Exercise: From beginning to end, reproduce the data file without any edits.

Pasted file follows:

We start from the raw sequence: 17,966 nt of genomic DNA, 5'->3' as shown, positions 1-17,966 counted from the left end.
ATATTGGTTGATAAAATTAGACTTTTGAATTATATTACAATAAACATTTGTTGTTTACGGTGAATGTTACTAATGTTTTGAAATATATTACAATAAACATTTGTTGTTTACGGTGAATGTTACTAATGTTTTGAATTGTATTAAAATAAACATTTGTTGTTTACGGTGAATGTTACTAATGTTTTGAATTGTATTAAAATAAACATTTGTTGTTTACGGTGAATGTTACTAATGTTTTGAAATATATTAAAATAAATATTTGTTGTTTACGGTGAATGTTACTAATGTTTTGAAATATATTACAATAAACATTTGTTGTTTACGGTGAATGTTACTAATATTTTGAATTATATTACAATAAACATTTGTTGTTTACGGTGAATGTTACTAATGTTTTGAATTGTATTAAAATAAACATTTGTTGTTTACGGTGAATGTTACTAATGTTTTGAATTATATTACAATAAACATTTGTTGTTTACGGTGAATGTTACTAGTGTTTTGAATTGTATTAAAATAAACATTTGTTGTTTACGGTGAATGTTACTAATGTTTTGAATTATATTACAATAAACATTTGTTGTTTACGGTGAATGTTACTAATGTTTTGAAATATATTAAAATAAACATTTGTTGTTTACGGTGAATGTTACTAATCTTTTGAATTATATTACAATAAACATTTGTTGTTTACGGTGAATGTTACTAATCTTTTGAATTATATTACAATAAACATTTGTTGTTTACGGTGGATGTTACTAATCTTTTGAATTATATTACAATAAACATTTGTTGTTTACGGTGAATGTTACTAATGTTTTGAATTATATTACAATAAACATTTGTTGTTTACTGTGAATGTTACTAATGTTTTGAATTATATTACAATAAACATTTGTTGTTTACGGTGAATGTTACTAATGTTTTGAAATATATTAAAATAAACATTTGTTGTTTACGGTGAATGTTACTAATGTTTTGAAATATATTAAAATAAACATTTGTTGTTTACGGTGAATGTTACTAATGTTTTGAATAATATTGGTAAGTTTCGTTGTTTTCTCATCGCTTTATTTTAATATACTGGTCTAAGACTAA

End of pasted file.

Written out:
We start from the raw sequence: 17,966 nt of genomic DNA, 5'->3' as shown, positions 1-17,966 counted from the left end.
ATATTGGTTGATAAAATTAGACTTTTGAATTATATTACAATAAACATTTGTTGTTTACGGTGAATGTTACTAATGTTTTGAAATATATTACAATAAACATTTGTTGTTTACGGTGAATGTTACTAATGTTTTGAATTGTATTAAAATAAACATTTGTTGTTTACGGTGAATGTTACTAATGTTTTGAATTGTATTAAAATAAACATTTGTTGTTTACGGTGAATGTTACTAATGTTTTGAAATATATTAAAATAAATATTTGTTGTTTACGGTGAATGTTACTAATGTTTTGAAATATATTACAATAAACATTTGTTGTTTACGGTGAATGTTACTAATATTTTGAATTATATTACAATAAACATTTGTTGTTTACGGTGAATGTTACTAATGTTTTGAATTGTATTAAAATAAACATTTGTTGTTTACGGTGAATGTTACTAATGTTTTGAATTATATTACAATAAACATTTGTTGTTTACGGTGAATGTTACTAGTGTTTTGAATTGTATTAAAATAAACATTTGTTGTTTACGGTGAATGTTACTAATGTTTTGAATTATATTACAATAAACATTTGTTGTTTACGGTGAATGTTACTAATGTTTTGAAATATATTAAAATAAACATTTGTTGTTTACGGTGAATGTTACTAATCTTTTGAATTATATTACAATAAACATTTGTTGTTTACGGTGAATGTTACTAATCTTTTGAATTATATTACAATAAACATTTGTTGTTTACGGTGGATGTTACTAATCTTTTGAATTATATTACAATAAACATTTGTTGTTTACGGTGAATGTTACTAATGTTTTGAATTATATTACAATAAACATTTGTTGTTTACTGTGAATGTTACTAATGTTTTGAATTATATTACAATAAACATTTGTTGTTTACGGTGAATGTTACTAATGTTTTGAAATATATTAAAATAAACATTTGTTGTTTACGGTGAATGTTACTAATGTTTTGAAATATATTAAAATAAACATTTGTTGTTTACGGTGAATGTTACTAATGTTTTGAATAATATTGGTAAGTTTCGTTGTTTTCTCATCGCTTTATTTTAATATACTGGTCTAAGACTAA